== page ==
What is the role of riboflavin in the prevention of transfusion-transmitted diseases?

Updated: Jan 15, 2017
  • Author: Mudassar Zia, MD; Chief Editor: Emmanuel C Besa, MD  more...
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Answer

Answer

Riboflavin (vitamin B-2) can inactivate pathogens in platelets and plasma and is approved for this use in Europe. Riboflavin binds to DNA and RNA to create cross-links when photoactivated. It appears to be effective in inactivating HIV and WNV, as well as some bacteria and protozoa. Pathogen inactivation via riboflavin and UV-light treatment processes result from irreversible, photochemically induced damage to nucleic acids.

Chemicals used in the solvent-detergent, methylene blue, and amotosalen methods are removed from the blood product after treatment; usually, the loss of efficacy of the product is attributable to these final steps.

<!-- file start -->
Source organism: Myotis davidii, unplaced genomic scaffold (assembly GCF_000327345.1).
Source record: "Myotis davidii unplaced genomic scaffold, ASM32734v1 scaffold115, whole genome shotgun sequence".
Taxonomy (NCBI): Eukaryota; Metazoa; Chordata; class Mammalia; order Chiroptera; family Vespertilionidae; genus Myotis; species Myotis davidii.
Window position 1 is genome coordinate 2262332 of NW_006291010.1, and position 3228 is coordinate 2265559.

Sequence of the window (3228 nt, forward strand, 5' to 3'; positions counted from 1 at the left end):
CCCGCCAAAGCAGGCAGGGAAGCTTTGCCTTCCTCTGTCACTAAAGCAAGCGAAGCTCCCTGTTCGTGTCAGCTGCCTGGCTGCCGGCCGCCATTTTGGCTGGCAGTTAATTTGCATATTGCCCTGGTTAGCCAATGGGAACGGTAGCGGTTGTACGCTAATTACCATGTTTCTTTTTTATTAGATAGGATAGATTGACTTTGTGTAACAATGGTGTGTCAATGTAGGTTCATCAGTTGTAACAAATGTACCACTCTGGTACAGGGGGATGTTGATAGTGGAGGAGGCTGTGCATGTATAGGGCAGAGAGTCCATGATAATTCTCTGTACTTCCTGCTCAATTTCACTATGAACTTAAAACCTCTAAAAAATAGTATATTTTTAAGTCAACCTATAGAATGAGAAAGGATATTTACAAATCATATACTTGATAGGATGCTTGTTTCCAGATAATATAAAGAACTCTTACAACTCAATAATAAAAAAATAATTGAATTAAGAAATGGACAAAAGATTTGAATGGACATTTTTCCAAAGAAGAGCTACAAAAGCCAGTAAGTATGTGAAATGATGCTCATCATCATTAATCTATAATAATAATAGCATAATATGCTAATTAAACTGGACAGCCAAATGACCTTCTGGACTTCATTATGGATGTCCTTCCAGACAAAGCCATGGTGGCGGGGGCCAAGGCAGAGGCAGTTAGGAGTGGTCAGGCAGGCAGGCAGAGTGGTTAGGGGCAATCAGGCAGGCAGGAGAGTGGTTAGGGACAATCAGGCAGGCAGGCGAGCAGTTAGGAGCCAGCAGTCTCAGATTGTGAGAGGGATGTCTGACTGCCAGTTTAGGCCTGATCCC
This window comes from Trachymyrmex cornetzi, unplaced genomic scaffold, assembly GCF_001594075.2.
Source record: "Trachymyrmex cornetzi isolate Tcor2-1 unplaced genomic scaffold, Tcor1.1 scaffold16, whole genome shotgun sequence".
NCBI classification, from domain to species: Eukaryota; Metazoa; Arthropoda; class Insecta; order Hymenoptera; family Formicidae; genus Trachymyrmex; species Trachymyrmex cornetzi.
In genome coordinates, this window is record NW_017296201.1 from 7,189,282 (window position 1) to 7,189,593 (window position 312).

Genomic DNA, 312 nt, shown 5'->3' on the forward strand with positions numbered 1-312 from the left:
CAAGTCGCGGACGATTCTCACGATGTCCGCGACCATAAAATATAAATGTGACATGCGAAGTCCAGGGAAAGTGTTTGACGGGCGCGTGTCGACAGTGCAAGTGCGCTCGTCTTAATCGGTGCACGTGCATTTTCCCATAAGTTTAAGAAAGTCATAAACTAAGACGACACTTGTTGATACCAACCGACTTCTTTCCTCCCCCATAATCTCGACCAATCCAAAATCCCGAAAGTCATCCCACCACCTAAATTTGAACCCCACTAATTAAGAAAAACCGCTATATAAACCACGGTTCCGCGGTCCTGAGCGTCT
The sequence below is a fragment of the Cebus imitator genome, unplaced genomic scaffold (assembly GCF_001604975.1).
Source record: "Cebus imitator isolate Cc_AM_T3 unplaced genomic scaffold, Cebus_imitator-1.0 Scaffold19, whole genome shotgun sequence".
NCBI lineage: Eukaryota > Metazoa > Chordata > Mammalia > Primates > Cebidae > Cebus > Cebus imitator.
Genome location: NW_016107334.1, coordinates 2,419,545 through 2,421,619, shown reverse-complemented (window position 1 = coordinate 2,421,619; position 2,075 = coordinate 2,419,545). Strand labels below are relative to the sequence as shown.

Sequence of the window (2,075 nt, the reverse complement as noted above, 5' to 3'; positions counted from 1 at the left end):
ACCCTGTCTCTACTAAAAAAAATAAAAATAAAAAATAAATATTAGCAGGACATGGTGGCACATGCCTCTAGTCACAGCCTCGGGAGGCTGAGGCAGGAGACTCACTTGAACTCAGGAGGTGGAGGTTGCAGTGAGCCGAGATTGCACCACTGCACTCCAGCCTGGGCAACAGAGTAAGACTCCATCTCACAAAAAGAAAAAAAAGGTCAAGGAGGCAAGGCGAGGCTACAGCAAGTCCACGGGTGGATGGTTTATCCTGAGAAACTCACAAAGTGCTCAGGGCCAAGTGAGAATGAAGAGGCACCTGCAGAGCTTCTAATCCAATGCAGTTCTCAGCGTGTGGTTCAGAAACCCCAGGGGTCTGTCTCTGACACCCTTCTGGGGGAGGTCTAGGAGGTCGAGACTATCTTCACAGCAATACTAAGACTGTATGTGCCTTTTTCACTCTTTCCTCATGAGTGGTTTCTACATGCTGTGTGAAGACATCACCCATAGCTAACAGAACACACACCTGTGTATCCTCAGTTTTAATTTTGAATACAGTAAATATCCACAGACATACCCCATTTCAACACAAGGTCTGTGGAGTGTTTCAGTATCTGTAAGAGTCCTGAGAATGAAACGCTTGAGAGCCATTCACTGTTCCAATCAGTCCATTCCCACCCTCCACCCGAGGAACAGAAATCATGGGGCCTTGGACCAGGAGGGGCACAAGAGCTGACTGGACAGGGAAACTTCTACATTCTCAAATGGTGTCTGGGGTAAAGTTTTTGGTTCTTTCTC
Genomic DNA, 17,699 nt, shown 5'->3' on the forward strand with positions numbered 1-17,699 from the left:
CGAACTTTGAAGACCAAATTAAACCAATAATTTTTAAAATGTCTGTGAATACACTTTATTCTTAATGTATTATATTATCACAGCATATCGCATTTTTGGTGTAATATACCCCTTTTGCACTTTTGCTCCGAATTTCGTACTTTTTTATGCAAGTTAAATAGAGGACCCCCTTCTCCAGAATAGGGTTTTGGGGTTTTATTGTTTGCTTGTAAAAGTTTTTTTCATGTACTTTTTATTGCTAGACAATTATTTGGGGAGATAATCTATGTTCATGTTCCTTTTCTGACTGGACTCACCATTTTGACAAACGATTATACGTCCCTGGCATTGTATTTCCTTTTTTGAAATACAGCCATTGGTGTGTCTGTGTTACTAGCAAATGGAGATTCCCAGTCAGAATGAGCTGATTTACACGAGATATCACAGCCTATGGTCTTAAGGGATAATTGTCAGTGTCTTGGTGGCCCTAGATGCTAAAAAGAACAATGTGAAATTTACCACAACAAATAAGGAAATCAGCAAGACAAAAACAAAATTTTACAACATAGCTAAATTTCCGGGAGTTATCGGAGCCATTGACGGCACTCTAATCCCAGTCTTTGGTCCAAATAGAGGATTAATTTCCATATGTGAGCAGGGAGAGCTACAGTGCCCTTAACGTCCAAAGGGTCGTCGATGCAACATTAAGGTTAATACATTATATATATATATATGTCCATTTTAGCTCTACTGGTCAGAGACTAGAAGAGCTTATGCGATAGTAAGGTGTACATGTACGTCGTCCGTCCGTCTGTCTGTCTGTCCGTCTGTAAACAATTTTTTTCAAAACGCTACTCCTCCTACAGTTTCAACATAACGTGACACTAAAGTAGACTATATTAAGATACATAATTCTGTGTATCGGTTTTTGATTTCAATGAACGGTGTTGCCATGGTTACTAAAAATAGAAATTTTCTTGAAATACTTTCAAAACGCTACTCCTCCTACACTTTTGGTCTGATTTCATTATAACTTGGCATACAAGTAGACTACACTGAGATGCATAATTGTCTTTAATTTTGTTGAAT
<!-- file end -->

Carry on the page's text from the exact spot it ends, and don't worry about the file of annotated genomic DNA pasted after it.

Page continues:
Riboflavin, however, is a natural product that does not need to be removed from the blood product and for this reason may better allow the blood to retain its coagulant and anticoagulant properties.

There were concerns in the past about the effect of several preparation agents on the stability of proteins in blood products, particularly fresh frozen plasma. Studies have since shown, however, that fresh frozen plasma units treated with riboflavin can maintain coagulant and anticoagulant in vitro protein activity at -30°C for up to 2 years. [91]


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